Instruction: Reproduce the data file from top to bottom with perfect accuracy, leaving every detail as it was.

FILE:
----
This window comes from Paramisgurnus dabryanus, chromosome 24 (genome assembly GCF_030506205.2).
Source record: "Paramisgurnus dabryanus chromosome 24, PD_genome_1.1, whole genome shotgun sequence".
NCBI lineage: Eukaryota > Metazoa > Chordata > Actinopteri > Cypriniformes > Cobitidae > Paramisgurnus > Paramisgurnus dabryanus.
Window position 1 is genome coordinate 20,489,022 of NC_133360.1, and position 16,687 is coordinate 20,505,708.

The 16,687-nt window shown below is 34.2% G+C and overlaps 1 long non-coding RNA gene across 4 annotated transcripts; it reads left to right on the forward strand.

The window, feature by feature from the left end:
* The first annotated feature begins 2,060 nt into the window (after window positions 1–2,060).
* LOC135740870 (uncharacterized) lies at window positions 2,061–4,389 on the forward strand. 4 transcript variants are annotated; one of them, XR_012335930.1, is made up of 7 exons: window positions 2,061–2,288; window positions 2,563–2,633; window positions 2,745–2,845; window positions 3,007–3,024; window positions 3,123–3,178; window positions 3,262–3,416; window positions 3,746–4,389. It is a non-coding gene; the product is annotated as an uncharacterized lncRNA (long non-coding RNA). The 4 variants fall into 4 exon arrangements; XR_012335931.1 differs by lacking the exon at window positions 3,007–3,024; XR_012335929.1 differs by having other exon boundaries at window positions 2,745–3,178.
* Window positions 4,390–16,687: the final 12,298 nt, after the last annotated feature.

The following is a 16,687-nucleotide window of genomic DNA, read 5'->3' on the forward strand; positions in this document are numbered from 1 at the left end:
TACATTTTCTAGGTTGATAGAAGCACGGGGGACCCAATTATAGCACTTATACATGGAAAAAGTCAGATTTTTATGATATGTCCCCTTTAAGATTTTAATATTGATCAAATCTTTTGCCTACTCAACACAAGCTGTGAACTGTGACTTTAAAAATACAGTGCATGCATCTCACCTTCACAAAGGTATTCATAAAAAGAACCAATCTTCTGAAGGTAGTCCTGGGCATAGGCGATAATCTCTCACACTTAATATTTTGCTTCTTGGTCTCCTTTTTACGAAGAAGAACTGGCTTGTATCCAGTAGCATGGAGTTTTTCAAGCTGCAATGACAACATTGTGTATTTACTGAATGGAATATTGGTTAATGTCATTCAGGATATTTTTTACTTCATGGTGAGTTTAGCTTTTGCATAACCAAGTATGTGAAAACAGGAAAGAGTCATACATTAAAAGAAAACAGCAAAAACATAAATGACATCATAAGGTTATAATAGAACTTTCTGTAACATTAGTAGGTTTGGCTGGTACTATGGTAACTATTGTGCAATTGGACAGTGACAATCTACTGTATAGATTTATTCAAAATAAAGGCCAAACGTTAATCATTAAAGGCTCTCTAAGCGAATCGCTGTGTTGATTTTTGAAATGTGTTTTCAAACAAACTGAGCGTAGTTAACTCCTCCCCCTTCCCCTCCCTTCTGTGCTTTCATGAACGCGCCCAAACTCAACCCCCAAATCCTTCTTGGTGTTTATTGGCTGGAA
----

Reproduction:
This window comes from Paramisgurnus dabryanus, chromosome 24 (genome assembly GCF_030506205.2).
Source record: "Paramisgurnus dabryanus chromosome 24, PD_genome_1.1, whole genome shotgun sequence".
NCBI lineage: Eukaryota > Metazoa > Chordata > Actinopteri > Cypriniformes > Cobitidae > Paramisgurnus > Paramisgurnus dabryanus.
Window position 1 is genome coordinate 20,489,022 of NC_133360.1, and position 16,687 is coordinate 20,505,708.

The 16,687-nt window shown below is 34.2% G+C and overlaps 1 long non-coding RNA gene across 4 annotated transcripts; it reads left to right on the forward strand.

The window, feature by feature from the left end:
* The first annotated feature begins 2,060 nt into the window (after window positions 1–2,060).
* LOC135740870 (uncharacterized) lies at window positions 2,061–4,389 on the forward strand. 4 transcript variants are annotated; one of them, XR_012335930.1, is made up of 7 exons: window positions 2,061–2,288; window positions 2,563–2,633; window positions 2,745–2,845; window positions 3,007–3,024; window positions 3,123–3,178; window positions 3,262–3,416; window positions 3,746–4,389. It is a non-coding gene; the product is annotated as an uncharacterized lncRNA (long non-coding RNA). The 4 variants fall into 4 exon arrangements; XR_012335931.1 differs by lacking the exon at window positions 3,007–3,024; XR_012335929.1 differs by having other exon boundaries at window positions 2,745–3,178.
* Window positions 4,390–16,687: the final 12,298 nt, after the last annotated feature.

The following is a 16,687-nucleotide window of genomic DNA, read 5'->3' on the forward strand; positions in this document are numbered from 1 at the left end:
TACATTTTCTAGGTTGATAGAAGCACGGGGGACCCAATTATAGCACTTATACATGGAAAAAGTCAGATTTTTATGATATGTCCCCTTTAAGATTTTAATATTGATCAAATCTTTTGCCTACTCAACACAAGCTGTGAACTGTGACTTTAAAAATACAGTGCATGCATCTCACCTTCACAAAGGTATTCATAAAAAGAACCAATCTTCTGAAGGTAGTCCTGGGCATAGGCGATAATCTCTCACACTTAATATTTTGCTTCTTGGTCTCCTTTTTACGAAGAAGAACTGGCTTGTATCCAGTAGCATGGAGTTTTTCAAGCTGCAATGACAACATTGTGTATTTACTGAATGGAATATTGGTTAATGTCATTCAGGATATTTTTTACTTCATGGTGAGTTTAGCTTTTGCATAACCAAGTATGTGAAAACAGGAAAGAGTCATACATTAAAAGAAAACAGCAAAAACATAAATGACATCATAAGGTTATAATAGAACTTTCTGTAACATTAGTAGGTTTGGCTGGTACTATGGTAACTATTGTGCAATTGGACAGTGACAATCTACTGTATAGATTTATTCAAAATAAAGGCCAAACGTTAATCATTAAAGGCTCTCTAAGCGAATCGCTGTGTTGATTTTTGAAATGTGTTTTCAAACAAACTGAGCGTAGTTAACTCCTCCCCCTTCCCCTCCCTTCTGTGCTTTCATGAACGCGCCCAAACTCAACCCCCAAATCCTTCTTGGTGTTTATTGGCTGGAA